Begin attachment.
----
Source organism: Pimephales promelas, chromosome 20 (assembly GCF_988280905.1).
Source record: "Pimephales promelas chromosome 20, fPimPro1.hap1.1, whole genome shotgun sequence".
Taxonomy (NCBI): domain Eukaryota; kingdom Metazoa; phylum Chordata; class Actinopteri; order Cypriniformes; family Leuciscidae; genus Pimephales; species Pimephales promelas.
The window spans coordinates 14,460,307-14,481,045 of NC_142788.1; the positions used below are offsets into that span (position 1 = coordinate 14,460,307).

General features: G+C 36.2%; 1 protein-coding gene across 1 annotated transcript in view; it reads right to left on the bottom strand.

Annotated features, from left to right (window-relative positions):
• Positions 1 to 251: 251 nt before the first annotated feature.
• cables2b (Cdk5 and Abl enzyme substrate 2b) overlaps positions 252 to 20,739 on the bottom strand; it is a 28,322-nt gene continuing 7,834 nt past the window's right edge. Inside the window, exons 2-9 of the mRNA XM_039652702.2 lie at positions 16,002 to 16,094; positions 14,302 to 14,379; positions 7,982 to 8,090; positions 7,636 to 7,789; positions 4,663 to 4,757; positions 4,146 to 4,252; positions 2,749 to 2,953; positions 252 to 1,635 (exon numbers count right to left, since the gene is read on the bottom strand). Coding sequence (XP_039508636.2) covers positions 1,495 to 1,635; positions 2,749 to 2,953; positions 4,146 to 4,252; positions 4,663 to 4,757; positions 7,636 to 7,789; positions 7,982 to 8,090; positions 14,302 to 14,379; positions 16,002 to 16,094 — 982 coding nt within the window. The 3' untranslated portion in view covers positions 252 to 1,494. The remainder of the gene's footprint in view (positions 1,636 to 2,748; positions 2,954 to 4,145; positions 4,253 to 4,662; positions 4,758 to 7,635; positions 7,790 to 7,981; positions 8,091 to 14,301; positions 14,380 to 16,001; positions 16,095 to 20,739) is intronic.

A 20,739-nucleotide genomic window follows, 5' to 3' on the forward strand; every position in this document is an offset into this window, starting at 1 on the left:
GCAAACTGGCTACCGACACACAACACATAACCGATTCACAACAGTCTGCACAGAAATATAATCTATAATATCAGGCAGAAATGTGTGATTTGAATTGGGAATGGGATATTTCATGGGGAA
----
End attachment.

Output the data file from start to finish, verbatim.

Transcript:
Source organism: Pimephales promelas, chromosome 20 (assembly GCF_988280905.1).
Source record: "Pimephales promelas chromosome 20, fPimPro1.hap1.1, whole genome shotgun sequence".
Taxonomy (NCBI): domain Eukaryota; kingdom Metazoa; phylum Chordata; class Actinopteri; order Cypriniformes; family Leuciscidae; genus Pimephales; species Pimephales promelas.
The window spans coordinates 14,460,307-14,481,045 of NC_142788.1; the positions used below are offsets into that span (position 1 = coordinate 14,460,307).

General features: G+C 36.2%; 1 protein-coding gene across 1 annotated transcript in view; it reads right to left on the bottom strand.

Annotated features, from left to right (window-relative positions):
• Positions 1 to 251: 251 nt before the first annotated feature.
• cables2b (Cdk5 and Abl enzyme substrate 2b) overlaps positions 252 to 20,739 on the bottom strand; it is a 28,322-nt gene continuing 7,834 nt past the window's right edge. Inside the window, exons 2-9 of the mRNA XM_039652702.2 lie at positions 16,002 to 16,094; positions 14,302 to 14,379; positions 7,982 to 8,090; positions 7,636 to 7,789; positions 4,663 to 4,757; positions 4,146 to 4,252; positions 2,749 to 2,953; positions 252 to 1,635 (exon numbers count right to left, since the gene is read on the bottom strand). Coding sequence (XP_039508636.2) covers positions 1,495 to 1,635; positions 2,749 to 2,953; positions 4,146 to 4,252; positions 4,663 to 4,757; positions 7,636 to 7,789; positions 7,982 to 8,090; positions 14,302 to 14,379; positions 16,002 to 16,094 — 982 coding nt within the window. The 3' untranslated portion in view covers positions 252 to 1,494. The remainder of the gene's footprint in view (positions 1,636 to 2,748; positions 2,954 to 4,145; positions 4,253 to 4,662; positions 4,758 to 7,635; positions 7,790 to 7,981; positions 8,091 to 14,301; positions 14,380 to 16,001; positions 16,095 to 20,739) is intronic.

A 20,739-nucleotide genomic window follows, 5' to 3' on the forward strand; every position in this document is an offset into this window, starting at 1 on the left:
GCAAACTGGCTACCGACACACAACACATAACCGATTCACAACAGTCTGCACAGAAATATAATCTATAATATCAGGCAGAAATGTGTGATTTGAATTGGGAATGGGATATTTCATGGGGAA